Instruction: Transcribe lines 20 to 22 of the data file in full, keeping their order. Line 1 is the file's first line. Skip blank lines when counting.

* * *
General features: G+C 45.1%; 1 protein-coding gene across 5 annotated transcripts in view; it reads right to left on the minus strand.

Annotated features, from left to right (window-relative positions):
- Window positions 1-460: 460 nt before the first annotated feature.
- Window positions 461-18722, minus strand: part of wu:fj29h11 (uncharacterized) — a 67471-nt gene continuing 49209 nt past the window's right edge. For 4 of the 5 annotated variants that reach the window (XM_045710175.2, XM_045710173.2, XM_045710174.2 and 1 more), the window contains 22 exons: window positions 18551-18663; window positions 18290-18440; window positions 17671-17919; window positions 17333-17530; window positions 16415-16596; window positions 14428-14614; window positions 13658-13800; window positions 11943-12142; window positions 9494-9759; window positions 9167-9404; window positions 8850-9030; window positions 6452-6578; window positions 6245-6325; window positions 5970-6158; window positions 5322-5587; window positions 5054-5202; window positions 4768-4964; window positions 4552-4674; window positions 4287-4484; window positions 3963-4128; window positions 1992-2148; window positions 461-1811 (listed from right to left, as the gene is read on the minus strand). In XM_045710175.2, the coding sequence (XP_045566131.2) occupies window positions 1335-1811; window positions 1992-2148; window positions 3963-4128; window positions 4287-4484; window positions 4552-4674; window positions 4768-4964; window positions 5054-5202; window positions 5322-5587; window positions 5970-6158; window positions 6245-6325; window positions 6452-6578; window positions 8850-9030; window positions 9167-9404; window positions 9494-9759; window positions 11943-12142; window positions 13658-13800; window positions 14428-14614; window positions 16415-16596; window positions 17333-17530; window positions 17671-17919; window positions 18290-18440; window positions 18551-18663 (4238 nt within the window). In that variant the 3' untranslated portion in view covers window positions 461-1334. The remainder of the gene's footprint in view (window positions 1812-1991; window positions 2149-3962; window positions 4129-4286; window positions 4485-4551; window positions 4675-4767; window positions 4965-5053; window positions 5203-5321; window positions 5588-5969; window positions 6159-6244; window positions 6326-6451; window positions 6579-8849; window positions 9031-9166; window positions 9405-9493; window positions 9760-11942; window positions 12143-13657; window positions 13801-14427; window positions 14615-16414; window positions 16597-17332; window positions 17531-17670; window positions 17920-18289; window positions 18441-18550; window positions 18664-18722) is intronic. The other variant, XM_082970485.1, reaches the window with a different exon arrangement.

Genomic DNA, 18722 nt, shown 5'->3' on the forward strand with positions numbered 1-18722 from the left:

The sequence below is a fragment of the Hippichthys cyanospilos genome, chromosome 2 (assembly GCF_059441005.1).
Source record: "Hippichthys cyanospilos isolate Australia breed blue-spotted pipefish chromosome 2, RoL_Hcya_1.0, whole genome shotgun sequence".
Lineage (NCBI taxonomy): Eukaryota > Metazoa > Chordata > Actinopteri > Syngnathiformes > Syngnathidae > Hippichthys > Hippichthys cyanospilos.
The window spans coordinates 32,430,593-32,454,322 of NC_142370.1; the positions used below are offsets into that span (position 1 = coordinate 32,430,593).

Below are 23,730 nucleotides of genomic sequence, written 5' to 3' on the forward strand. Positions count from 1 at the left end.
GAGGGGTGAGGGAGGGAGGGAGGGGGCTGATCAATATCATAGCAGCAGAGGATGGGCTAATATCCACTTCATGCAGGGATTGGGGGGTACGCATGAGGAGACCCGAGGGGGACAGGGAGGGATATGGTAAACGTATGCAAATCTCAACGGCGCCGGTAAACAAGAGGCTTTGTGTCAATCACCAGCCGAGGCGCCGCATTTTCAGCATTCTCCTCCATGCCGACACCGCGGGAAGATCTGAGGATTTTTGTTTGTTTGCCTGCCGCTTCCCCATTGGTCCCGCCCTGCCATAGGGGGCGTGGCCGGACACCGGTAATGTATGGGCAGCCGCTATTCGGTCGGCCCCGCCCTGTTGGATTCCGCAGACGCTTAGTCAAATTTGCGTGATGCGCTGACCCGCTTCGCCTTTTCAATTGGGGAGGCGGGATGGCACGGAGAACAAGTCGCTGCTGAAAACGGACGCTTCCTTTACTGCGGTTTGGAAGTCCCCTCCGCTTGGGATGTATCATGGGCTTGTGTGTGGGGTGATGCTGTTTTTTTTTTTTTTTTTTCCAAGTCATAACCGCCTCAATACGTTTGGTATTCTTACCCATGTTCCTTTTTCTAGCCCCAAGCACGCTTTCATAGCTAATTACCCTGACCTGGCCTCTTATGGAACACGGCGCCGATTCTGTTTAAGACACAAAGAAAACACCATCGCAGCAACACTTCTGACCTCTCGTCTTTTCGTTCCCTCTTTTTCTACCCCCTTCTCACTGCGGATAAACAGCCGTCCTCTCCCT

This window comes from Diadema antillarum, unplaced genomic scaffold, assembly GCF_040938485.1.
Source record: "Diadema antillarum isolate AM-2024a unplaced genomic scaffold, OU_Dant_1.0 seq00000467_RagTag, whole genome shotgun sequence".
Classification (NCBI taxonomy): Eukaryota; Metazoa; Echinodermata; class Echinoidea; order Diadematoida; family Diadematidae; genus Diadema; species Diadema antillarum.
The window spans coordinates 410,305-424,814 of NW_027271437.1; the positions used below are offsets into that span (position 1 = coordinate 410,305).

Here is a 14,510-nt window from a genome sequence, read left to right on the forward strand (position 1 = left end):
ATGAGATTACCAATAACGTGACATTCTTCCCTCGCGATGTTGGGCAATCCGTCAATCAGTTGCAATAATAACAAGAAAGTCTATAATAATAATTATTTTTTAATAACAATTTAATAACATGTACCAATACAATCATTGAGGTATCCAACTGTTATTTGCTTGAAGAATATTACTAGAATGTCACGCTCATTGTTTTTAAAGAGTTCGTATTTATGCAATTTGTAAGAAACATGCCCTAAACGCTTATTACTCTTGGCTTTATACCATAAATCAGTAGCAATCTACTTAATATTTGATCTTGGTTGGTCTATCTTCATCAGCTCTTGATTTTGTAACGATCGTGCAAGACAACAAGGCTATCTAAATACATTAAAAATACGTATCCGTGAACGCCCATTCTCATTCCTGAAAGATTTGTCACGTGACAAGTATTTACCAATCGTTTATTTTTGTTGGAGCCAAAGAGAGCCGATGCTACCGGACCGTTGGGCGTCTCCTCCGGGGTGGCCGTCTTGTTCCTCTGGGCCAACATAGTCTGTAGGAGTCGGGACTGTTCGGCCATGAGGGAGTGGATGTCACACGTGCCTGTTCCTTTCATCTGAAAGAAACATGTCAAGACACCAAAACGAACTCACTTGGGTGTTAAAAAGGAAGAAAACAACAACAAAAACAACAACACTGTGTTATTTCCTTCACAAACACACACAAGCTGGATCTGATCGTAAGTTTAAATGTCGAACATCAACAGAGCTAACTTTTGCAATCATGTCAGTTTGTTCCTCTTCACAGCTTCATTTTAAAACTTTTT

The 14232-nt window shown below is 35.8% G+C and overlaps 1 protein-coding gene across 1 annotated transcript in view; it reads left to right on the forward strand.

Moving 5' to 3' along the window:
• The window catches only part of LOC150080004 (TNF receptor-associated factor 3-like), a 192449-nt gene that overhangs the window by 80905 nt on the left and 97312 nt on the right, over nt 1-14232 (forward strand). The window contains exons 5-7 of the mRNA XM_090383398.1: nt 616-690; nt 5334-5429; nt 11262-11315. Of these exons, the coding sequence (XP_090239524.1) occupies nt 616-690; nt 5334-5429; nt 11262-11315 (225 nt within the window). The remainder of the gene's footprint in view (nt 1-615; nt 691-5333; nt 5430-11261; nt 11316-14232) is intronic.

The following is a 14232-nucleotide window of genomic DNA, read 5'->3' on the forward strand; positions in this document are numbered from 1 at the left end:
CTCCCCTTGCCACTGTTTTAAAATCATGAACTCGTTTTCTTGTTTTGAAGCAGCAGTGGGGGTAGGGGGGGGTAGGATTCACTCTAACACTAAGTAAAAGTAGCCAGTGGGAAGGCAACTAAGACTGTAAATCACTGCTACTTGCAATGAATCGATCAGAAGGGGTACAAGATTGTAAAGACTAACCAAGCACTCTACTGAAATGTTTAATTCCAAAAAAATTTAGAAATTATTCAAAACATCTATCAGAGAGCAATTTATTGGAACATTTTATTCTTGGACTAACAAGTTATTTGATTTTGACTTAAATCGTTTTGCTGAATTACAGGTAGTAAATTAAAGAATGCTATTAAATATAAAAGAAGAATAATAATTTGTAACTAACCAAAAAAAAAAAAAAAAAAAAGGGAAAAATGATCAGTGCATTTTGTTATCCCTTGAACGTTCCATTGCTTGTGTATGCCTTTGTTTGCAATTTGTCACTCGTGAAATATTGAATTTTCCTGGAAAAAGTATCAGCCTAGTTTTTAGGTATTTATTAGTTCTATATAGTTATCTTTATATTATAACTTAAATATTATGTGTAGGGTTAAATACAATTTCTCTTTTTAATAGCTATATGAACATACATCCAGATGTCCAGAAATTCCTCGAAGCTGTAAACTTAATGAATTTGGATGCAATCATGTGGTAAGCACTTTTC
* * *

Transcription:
• The window catches only part of LOC150080004 (TNF receptor-associated factor 3-like), a 192449-nt gene that overhangs the window by 80905 nt on the left and 97312 nt on the right, over nt 1-14232 (forward strand). The window contains exons 5-7 of the mRNA XM_090383398.1: nt 616-690; nt 5334-5429; nt 11262-11315. Of these exons, the coding sequence (XP_090239524.1) occupies nt 616-690; nt 5334-5429; nt 11262-11315 (225 nt within the window). The remainder of the gene's footprint in view (nt 1-615; nt 691-5333; nt 5430-11261; nt 11316-14232) is intronic.

The following is a 14232-nucleotide window of genomic DNA, read 5'->3' on the forward strand; positions in this document are numbered from 1 at the left end:
CTCCCCTTGCCACTGTTTTAAAATCATGAACTCGTTTTCTTGTTTTGAAGCAGCAGTGGGGGTAGGGGGGGGTAGGATTCACTCTAACACTAAGTAAAAGTAGCCAGTGGGAAGGCAACTAAGACTGTAAATCACTGCTACTTGCAATGAATCGATCAGAAGGGGTACAAGATTGTAAAGACTAACCAAGCACTCTACTGAAATGTTTAATTCCAAAAAAATTTAGAAATTATTCAAAACATCTATCAGAGAGCAATTTATTGGAACATTTTATTCTTGGACTAACAAGTTATTTGATTTTGACTTAAATCGTTTTGCTGAATTACAGGTAGTAAATTAAAGAATGCTATTAAATATAAAAGAAGAATAATAATTTGTAACTAACCAAAAAAAAAAAAAAAAAAAAGGGAAAAATGATCAGTGCATTTTGTTATCCCTTGAACGTTCCATTGCTTGTGTATGCCTTTGTTTGCAATTTGTCACTCGTGAAATATTGAATTTTCCTGGAAAAAGTATCAGCCTAGTTTTTAGGTATTTATTAGTTCTATATAGTTATCTTTATATTATAACTTAAATATTATGTGTAGGGTTAAATACAATTTCTCTTTTTAATAGCTATATGAACATACATCCAGATGTCCAGAAATTCCTCGAAGCTGTAAACTTAATGAATTTGGATGCAATCATGTGGTAAGCACTTTTC